What is the Federal Employee Retirement System?

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  • Written By: D. Waldman
  • Edited By: A. Joseph
  • Last Modified Date: 10 February 2020
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The Federal Employee Retirement System (FERS) is a three-part plan that provides retirement benefits for civilian employees within the federal branch of the United States government. It consists of a core Basic Benefit Plan, Social Security benefits and a Thrift Savings Plan (TSP). The Federal Employee Retirement System was enacted by Congress in 1986 and went into full effect in January 1987. Created to take the place of the Civil Service Retirement System, the Federal Employee Retirement System allows annuity-based retirement benefits to employees upon their attaining minimum retirement age (MRA).

The Basic Benefit Plan portion of the Federal Employee Retirement System is a form of defined benefit plan, also traditionally known as a pension plan. This means that each year that the employee remains a federal employee, he or she accrues a portion of his or her future monthly retirement benefit based on his or her earnings at the time. The longer an employee works, the larger the eventual monthly benefit will be when he or she reaches MRA. In some cases, if an employee leaves before reaching MRA, he or she still will be eligible for a certain percentage of his or her accrued monthly benefit upon retirement.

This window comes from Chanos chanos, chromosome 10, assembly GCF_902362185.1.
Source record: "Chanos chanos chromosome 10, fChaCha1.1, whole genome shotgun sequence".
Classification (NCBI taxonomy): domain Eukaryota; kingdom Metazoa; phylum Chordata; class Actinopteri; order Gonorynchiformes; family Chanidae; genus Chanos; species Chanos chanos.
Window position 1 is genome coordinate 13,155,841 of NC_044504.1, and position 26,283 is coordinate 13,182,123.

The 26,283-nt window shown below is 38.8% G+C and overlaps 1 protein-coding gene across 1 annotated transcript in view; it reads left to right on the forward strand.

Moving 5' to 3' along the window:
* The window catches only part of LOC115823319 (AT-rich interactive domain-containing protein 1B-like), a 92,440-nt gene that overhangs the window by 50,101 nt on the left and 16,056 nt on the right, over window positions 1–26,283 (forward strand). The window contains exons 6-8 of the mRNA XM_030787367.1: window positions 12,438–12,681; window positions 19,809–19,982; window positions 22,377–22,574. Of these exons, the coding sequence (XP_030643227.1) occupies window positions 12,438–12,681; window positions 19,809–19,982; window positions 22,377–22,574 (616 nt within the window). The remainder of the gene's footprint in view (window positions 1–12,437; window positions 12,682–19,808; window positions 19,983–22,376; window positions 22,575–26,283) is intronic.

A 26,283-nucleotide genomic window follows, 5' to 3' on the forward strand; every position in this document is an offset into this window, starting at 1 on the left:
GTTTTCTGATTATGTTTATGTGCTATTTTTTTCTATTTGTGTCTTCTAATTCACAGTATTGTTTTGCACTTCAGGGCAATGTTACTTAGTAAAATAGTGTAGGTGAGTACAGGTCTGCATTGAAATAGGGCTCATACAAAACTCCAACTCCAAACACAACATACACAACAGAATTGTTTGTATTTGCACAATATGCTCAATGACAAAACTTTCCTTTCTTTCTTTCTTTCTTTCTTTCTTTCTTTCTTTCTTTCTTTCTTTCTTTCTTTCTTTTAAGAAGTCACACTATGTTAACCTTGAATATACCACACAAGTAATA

The Social Security component of the Federal Employee Retirement System is a social insurance plan that provides an array of financial benefits, including retirement and disability payments. Social Security also offers financial aid in the case of a retiree's death that can be paid out to the spouse or surviving children. Mandatory tax deductions, also known as Federal Insurance Contributions Act (FICA) deductions, are received from both the government agency and its employees and are used to fund the plan itself.

Governed by the Federal Retirement Thrift Investment Board, the Thrift Savings Plan portion is similar to a savings account to which the employer contributes on behalf of the employee. Each paycheck, the government agency places the equivalent of 1 percent of the employee's base pay into his or her TSP account. Employees can make tax-deferred contributions to their own accounts, matched up to a certain percentage by their employer, in order to further benefit from the plan and increase their retirement fund. Upon retirement, the employee is allowed to access the funds that have accumulated in his or her TSP with no tax implications.

Federal employees who change jobs over the course of their career progression are allowed to port their Social Security benefits and Thrift Savings Plan with them to their next job. Social Security benefits continue to accrue as long as the individuals remain actively employed. The Thrift Savings Plan generally will be converted into a standard 401(k) account. The Basic Benefit Plan portion of the retirement plan, on the other hand, is not portable and will continue to accrue benefits only if the employees are remaining within the federal government system.



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